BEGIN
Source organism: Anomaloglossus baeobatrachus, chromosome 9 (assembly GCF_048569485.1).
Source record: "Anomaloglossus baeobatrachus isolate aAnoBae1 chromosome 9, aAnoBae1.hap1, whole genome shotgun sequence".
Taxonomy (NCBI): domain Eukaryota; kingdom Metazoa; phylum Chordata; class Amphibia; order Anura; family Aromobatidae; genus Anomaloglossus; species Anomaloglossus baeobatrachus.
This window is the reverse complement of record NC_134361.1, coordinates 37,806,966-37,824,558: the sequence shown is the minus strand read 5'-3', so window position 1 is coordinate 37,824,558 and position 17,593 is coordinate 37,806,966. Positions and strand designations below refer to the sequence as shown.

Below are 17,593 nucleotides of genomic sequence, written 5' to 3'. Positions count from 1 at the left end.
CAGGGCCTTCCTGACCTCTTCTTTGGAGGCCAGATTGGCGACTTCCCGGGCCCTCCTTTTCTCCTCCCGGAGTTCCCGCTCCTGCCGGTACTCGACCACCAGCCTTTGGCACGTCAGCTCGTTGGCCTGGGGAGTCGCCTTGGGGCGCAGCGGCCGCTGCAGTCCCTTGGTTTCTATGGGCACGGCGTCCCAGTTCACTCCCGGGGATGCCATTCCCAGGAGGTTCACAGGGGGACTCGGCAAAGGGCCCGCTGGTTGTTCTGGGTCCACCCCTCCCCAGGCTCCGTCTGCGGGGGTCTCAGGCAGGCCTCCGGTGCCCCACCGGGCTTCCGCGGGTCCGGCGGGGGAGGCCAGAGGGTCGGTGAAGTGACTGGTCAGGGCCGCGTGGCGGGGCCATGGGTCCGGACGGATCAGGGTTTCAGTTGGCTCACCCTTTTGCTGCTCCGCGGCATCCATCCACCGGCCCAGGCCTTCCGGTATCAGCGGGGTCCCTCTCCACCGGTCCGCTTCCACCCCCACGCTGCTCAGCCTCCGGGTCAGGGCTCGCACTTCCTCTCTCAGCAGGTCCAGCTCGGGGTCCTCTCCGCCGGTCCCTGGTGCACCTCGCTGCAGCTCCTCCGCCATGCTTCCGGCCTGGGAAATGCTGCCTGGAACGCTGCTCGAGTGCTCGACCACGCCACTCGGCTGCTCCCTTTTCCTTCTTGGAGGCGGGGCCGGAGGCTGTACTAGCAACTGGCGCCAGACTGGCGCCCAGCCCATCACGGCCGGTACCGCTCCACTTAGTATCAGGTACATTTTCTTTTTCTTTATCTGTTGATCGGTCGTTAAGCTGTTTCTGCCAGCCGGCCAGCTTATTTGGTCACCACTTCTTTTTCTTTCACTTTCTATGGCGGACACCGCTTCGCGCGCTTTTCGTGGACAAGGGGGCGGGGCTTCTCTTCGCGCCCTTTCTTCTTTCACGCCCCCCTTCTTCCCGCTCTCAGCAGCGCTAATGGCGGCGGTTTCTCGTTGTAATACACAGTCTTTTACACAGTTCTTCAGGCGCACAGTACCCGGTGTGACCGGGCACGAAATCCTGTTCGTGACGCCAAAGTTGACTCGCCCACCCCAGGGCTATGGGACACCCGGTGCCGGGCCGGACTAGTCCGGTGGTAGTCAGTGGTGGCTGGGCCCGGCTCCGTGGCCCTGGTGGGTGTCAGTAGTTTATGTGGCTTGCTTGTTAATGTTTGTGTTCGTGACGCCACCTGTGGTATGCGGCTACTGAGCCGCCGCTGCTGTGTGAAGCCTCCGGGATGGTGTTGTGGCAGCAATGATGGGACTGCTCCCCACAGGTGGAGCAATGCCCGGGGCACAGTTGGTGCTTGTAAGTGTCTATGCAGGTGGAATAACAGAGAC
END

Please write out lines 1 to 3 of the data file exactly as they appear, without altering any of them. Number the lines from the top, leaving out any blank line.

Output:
Source organism: Anomaloglossus baeobatrachus, chromosome 9 (assembly GCF_048569485.1).
Source record: "Anomaloglossus baeobatrachus isolate aAnoBae1 chromosome 9, aAnoBae1.hap1, whole genome shotgun sequence".
Taxonomy (NCBI): domain Eukaryota; kingdom Metazoa; phylum Chordata; class Amphibia; order Anura; family Aromobatidae; genus Anomaloglossus; species Anomaloglossus baeobatrachus.